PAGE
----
If the families are successful in what is expected to be a mammoth six-month hearing, 40 others will also sue the plant's owners, British Nuclear Fuels (BNFL), for compensation.
But the implications of the case go much further than the world- wide nuclear industry. This is the first time that the courts will have been asked to decide on an issue of personal injury allegedly resulting from genetic damage - in other words, that the children suffered diseases triggered by their father's exposure to radiation.
The same argument could be extended to cases of, for example, exposure to chemicals, pesticides and solvents which may cause sperm damage or injury in the womb. Indeed, a group of pesticide claims are about to be launched.
The first of the two test cases today is being brought by Elizabeth Reay whose 10-month-old baby, Dorothy, died of leukaemia in 1962. George Reay, the baby's father who died of cancer in the mid-1980s, had suffered one of the highest radiation doses of any of the Sellafield workers.
The second is brought by Vivien Hope, 23, who has been treated using chemotherapy for nonHodgkin's lymphoma, a leukaemia-related illness, diagnosed in 1988. Although there has so far been no re-occurrence it has left her disabled and sterile. Her father, David, was also a fitter at the plant for more than 20 years.
A major difficulty in these cases will be proving 'on the balance of probabilities' that the diseases resulted from exposure and not from some other cause. Causation has so far proved a barrier to those seeking to sue for brain damage in the whooping cough vaccine claims.
During the months of the Sellafield case over 50 geneticists, epidemiologists, environmental chemists, toxicologists and experts in radiation dosage representing both the families and BNFL - which is to fiercely contest the claims as 'totally unfounded' - will give evidence. A spokesman for BNFL said yesterday that there was no medical evidence linking Sellafield to leukaemia.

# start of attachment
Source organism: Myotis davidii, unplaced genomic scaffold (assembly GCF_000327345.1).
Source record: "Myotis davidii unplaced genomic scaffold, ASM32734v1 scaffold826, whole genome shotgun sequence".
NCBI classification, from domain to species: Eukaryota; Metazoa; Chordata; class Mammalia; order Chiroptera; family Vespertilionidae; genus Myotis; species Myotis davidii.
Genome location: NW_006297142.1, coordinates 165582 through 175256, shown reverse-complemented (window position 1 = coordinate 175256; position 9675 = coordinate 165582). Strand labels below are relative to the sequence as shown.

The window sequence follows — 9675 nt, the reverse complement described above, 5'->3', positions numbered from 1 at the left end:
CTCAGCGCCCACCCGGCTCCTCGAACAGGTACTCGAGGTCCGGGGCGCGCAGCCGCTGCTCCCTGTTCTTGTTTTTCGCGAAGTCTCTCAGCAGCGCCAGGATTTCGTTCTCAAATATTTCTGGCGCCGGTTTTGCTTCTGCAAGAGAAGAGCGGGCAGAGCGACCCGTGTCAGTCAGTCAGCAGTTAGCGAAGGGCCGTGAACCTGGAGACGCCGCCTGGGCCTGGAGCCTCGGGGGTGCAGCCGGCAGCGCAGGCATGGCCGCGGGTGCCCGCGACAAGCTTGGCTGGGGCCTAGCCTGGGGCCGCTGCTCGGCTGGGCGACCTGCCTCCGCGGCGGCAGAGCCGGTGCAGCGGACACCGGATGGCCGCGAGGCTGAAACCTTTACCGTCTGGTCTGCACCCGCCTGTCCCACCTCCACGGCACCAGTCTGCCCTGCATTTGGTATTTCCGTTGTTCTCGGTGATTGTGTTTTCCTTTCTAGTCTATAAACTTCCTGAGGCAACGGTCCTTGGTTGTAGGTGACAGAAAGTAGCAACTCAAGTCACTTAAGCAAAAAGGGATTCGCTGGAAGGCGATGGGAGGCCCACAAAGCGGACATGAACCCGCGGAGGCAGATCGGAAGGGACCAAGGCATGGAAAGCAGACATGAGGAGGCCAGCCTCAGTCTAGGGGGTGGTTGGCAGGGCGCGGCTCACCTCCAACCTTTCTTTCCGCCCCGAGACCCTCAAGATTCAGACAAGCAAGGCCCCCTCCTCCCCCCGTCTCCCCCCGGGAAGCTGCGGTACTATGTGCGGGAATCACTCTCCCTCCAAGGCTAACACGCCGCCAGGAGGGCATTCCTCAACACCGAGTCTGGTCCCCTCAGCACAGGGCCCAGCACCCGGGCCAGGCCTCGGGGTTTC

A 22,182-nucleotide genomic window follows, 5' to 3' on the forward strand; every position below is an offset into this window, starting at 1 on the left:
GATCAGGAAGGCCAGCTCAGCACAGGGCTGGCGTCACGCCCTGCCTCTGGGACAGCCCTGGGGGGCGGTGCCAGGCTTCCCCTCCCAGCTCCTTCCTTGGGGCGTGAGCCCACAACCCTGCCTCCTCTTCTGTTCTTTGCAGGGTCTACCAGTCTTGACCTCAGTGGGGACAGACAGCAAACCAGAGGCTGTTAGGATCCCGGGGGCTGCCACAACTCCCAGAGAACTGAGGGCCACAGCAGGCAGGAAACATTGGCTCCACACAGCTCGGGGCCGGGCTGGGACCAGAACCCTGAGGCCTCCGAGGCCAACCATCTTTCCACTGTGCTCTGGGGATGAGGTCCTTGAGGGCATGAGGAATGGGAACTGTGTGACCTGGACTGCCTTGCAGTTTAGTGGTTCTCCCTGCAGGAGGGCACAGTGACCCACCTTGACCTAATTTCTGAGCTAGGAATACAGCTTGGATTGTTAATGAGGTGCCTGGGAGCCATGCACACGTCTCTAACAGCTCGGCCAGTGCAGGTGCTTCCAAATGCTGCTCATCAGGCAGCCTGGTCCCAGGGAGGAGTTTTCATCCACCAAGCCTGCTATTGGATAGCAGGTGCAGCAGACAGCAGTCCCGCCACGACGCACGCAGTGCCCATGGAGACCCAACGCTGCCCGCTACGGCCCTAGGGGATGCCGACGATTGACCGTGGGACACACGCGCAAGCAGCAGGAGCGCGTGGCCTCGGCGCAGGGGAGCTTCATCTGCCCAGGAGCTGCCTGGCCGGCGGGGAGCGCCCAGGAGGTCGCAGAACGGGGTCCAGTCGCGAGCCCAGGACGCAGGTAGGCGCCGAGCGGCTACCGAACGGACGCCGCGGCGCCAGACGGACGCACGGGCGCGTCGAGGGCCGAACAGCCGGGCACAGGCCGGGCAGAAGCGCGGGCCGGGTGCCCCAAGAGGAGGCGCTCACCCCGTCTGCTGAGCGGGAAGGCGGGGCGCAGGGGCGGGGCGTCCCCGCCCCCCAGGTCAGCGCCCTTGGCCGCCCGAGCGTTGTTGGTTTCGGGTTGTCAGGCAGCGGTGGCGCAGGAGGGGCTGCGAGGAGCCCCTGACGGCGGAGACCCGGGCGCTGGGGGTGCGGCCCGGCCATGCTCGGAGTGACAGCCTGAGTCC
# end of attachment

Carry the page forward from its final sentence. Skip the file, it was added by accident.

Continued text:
A series of studies have indicated a cluster of childhood cancers around Sellafield, but evidence of what caused them remains subject to argument.
Richard Meeran, the solicitor for the families, will be relying heavily upon a study published two years ago by Martin Gardner, the head of environmental epidemiology at Southampton University, who found that the children of fathers working at Sellafield ran twice the risk of developing leukaemia than other children in the area. Some men who received somewhat higher doses in their working life had a six to eight times greater chance of fathering children with cancer, he found.
But BNFL will also be producing research from around the world which it says disproves any theory that leukaemia can be passed to offspring through the genes. Lawyers for BNFL are expected to argue that research from Nagasaki and Hiroshima shows that the children of the victims showed a smaller incidence of leukaemia.
The case is unique in both its complexity and costs - estimated to reach up to pounds 10m. It has taken over three years to prepare, and more than 100 scientific reports from Japan, Germany, the US, eastern Europe, Holland, Sweden and elsewhere will be produced.Reuse content